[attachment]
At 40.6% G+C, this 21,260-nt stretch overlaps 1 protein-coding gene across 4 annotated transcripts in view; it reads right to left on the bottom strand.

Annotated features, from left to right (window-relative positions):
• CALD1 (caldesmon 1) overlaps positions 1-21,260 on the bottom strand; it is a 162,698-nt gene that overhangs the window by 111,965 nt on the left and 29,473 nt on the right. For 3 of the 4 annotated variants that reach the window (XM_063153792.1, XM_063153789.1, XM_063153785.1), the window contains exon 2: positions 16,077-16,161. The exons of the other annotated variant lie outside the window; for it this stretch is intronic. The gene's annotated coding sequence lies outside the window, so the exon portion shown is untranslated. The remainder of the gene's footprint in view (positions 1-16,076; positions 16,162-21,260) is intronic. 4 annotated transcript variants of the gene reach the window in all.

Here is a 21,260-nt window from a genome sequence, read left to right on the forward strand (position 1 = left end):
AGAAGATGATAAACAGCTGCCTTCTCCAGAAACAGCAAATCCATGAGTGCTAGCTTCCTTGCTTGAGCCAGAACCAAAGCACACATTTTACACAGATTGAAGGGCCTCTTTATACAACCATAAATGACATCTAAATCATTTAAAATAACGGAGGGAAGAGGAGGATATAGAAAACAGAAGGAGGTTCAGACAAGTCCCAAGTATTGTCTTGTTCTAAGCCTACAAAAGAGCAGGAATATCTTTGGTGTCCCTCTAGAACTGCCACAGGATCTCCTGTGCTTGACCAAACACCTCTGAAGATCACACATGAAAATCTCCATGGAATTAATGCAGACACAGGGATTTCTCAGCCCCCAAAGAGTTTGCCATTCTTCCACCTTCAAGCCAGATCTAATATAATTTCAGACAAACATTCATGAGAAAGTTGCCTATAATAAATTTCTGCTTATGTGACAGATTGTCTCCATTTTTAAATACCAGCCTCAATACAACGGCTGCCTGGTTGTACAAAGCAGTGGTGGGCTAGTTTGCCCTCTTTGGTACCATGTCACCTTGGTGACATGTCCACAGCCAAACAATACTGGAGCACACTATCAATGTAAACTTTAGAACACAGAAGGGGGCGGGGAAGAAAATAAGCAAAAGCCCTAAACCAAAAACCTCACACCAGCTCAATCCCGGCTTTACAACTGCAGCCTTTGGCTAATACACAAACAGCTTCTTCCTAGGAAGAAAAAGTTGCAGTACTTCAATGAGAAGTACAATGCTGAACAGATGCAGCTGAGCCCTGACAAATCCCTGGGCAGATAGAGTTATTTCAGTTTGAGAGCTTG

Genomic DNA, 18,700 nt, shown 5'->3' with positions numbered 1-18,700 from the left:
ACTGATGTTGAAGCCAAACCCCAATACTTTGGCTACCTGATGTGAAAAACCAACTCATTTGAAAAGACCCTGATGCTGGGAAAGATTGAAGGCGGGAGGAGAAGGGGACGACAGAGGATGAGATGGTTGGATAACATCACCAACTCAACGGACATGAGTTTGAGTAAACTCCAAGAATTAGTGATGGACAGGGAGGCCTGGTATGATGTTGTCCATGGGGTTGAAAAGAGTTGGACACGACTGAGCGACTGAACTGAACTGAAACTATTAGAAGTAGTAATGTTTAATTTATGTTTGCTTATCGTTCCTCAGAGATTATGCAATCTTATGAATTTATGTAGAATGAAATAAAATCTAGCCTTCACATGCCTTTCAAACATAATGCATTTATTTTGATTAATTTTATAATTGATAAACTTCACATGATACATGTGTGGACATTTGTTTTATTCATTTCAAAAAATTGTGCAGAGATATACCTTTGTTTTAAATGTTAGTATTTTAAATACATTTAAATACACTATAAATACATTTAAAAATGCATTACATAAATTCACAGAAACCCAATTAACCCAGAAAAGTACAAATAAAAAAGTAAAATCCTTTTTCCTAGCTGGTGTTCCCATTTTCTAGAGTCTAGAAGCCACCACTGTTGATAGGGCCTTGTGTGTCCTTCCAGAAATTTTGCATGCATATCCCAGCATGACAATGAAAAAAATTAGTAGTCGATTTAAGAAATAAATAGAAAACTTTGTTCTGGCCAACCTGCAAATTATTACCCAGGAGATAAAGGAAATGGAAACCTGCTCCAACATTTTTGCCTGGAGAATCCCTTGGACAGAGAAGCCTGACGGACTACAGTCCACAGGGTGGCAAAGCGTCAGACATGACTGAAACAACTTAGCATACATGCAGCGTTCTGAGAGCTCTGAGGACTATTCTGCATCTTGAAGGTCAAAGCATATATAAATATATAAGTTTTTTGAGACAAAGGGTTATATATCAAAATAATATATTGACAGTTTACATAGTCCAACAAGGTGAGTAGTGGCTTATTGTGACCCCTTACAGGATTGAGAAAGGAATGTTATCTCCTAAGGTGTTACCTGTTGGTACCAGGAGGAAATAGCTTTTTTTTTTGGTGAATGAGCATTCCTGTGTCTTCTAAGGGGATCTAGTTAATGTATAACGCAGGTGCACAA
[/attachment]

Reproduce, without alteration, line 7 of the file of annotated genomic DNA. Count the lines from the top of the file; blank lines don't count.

ACTGATGTTGAAGCCAAACCCCAATACTTTGGCTACCTGATGTGAAAAACCAACTCATTTGAAAAGACCCTGATGCTGGGAAAGATTGAAGGCGGGAGGAGAAGGGGACGACAGAGGATGAGATGGTTGGATAACATCACCAACTCAACGGACATGAGTTTGAGTAAACTCCAAGAATTAGTGATGGACAGGGAGGCCTGGTATGATGTTGTCCATGGGGTTGAAAAGAGTTGGACACGACTGAGCGACTGAACTGAACTGAAACTATTAGAAGTAGTAATGTTTAATTTATGTTTGCTTATCGTTCCTCAGAGATTATGCAATCTTATGAATTTATGTAGAATGAAATAAAATCTAGCCTTCACATGCCTTTCAAACATAATGCATTTATTTTGATTAATTTTATAATTGATAAACTTCACATGATACATGTGTGGACATTTGTTTTATTCATTTCAAAAAATTGTGCAGAGATATACCTTTGTTTTAAATGTTAGTATTTTAAATACATTTAAATACACTATAAATACATTTAAAAATGCATTACATAAATTCACAGAAACCCAATTAACCCAGAAAAGTACAAATAAAAAAGTAAAATCCTTTTTCCTAGCTGGTGTTCCCATTTTCTAGAGTCTAGAAGCCACCACTGTTGATAGGGCCTTGTGTGTCCTTCCAGAAATTTTGCATGCATATCCCAGCATGACAATGAAAAAAATTAGTAGTCGATTTAAGAAATAAATAGAAAACTTTGTTCTGGCCAACCTGCAAATTATTACCCAGGAGATAAAGGAAATGGAAACCTGCTCCAACATTTTTGCCTGGAGAATCCCTTGGACAGAGAAGCCTGACGGACTACAGTCCACAGGGTGGCAAAGCGTCAGACATGACTGAAACAACTTAGCATACATGCAGCGTTCTGAGAGCTCTGAGGACTATTCTGCATCTTGAAGGTCAAAGCATATATAAATATATAAGTTTTTTGAGACAAAGGGTTATATATCAAAATAATATATTGACAGTTTACATAGTCCAACAAGGTGAGTAGTGGCTTATTGTGACCCCTTACAGGATTGAGAAAGGAATGTTATCTCCTAAGGTGTTACCTGTTGGTACCAGGAGGAAATAGCTTTTTTTTTTGGTGAATGAGCATTCCTGTGTCTTCTAAGGGGATCTAGTTAATGTATAACGCAGGTGCACAA